So it happens that skipping one meal on Ash Wednesday, another on Friday, and eating neither meat nor sweets at all, leaves me feeling like Gandhi by Saturday. One of the implicit bargains I’ve made with life is that I do my work and meet my responsibilities, however onerous, and in exchange I eat whatever I feel like, whenever I wish to. And it’s not just me. This is the structure of daily life in the twilight of the middle class: sacrifice sleep, family time, personal interests, and peace of mind, but grant yourself any of a million coruscating indulgences.
Chicago Diarist: Twelve Years
(Note: I wrote, but apparently did not finish, this post in March, 2013.) We may well never know what proximate cause led Pope Benedict XVI to resign when he did, but without a doubt, such an unusual announcement had a special resonance landing shortly before Ash Wednesday (a resonance that was noted). It occasioned a flurry […]
The Blessed Failure
(Note: I wrote this in October, 2012. I’m republishing it for St. Ansgar’s feast day tomorrow) As [Jesus] was setting out on a journey, a man ran up and knelt before him, and asked him, “Good Teacher, what must I do to inherit eternal life?” Jesus said to him, “Why do you call me […]
Youth in Exile
(Note: I wrote this in May 2010, when the Rolling Stones re-released Exile on Main Street) When I picked up Exile on Main Street in 1992, during the summer after seventh grade, the album was something of a hidden classic. It was not much anthologized on the numerous hits discs and live albums the Stones pumped out […]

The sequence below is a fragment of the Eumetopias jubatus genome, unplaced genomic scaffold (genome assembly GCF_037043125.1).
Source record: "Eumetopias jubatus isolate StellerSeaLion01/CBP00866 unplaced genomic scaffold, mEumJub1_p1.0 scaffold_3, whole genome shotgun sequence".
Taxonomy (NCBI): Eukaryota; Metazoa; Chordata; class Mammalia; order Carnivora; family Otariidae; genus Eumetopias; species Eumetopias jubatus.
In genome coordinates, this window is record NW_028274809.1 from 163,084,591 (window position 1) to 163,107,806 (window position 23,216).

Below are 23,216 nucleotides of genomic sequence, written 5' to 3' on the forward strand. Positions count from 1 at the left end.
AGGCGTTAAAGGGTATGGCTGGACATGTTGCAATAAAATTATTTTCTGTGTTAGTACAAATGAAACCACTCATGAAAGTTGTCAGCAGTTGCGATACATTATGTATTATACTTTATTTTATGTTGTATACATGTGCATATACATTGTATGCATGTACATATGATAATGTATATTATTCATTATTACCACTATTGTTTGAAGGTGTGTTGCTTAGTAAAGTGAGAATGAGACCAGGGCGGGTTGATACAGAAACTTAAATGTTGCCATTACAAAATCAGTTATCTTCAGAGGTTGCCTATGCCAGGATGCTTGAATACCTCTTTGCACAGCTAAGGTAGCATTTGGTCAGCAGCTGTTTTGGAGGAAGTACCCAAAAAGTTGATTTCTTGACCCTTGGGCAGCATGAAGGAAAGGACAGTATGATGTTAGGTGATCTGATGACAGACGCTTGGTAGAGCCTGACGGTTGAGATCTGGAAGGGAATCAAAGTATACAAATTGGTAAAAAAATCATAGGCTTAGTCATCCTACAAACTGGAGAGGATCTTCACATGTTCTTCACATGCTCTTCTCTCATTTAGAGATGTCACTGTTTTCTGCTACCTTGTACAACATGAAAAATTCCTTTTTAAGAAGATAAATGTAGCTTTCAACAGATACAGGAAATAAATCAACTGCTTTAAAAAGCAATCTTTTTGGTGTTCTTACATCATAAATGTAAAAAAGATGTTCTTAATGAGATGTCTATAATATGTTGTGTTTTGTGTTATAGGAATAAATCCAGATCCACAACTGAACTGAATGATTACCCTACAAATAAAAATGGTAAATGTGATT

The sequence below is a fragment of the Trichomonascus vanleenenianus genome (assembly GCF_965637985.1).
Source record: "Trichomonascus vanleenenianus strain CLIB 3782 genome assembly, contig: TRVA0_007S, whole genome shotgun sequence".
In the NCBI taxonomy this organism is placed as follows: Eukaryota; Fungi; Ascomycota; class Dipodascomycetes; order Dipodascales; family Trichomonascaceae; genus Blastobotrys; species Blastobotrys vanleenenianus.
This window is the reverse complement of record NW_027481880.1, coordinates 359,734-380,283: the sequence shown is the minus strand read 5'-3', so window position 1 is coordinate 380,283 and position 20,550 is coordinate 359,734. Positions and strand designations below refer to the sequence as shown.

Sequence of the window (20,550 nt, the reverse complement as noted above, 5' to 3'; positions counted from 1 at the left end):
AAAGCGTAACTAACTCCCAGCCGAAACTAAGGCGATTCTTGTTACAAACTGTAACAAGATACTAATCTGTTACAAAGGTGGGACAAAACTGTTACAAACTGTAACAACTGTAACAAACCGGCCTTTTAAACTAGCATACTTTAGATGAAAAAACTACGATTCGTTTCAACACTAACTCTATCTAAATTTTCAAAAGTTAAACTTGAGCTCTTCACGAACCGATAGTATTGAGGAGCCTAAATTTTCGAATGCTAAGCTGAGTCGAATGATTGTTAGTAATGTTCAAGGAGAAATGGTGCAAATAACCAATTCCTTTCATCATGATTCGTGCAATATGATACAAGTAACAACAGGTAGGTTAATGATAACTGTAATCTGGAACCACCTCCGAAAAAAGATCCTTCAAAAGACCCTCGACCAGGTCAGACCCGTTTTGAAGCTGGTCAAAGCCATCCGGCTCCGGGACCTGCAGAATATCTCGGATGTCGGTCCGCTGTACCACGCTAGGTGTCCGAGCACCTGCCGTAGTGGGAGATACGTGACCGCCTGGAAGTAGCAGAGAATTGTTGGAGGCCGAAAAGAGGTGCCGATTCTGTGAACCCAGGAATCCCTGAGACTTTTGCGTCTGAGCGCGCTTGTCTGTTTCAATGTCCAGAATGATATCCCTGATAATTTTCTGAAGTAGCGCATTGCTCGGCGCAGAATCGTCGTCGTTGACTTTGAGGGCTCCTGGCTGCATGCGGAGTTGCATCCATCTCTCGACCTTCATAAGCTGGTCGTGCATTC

I Like Politicians
The loss of this mode of politicking is the less-seen shadow side of the dysfunction and looming institutional crisis created by extreme gerrymandering. Once you know with a mathematical certainly who you don’t need, and where you don’t ever have to go, you are just wasting your time trying to hear out and nod along with some random collection of constituents. You have to tend to your party’s nominating voters and your funders, and they don’t care whether you’re able to empathize with whatever marginal voter you’re chasing at the mosque or the deli or the tavern.
(Note: I wrote this in July 2010. While none of it is left there, it helped prompt me to write a book) Last week I went to a local establishment to watch some baseball and read Annie Dillard’s For the Time Being. In retrospect it was a comical choice. On the screen I watch the momentary […]
Chicago Diarist: A Priestly People
(Note: I wrote this in January 2011) Back when I was just getting started in ministry, early in my seminary career, Christmas was a high point of the year. There is a strange thrill in doing something, as it were, from the inside out–in knowing the alleys that connect the gleaming storefronts, in working while […]
Chicago Diarist: Happy Birthday to Ya
(Note: I wrote this for my blog in January, 2008) Yesterday we celebrated the birthday of Martin Luther King, Jr. at church. The pastor switched the appointed Gospel reading with a passage from the Sermon on the Mount and, between the readings and the children’s sermon, we listened to an excerpt from one of King’s […]
I Wrote a Book. Why Did I Write a Book?
When you write compulsively, people will tell you by way of encouragement or indulgence that you should write a book. The logic of it may not be quite clear, but it can be very persuasive all the same. I heard this and said it to myself over the years, lacking only a firm grasp on […]
Authority at the Edge of the Abyss
The corner of Twitter in which I do most of my reading and arguing has been furiously arguing over the story of Edgardo Mortara, a Jewish child in Bologna secretly baptized by his family’s maid, and Pope Pius IX, who removed him from his home in accordance with law forbidding a Catholic child to be […]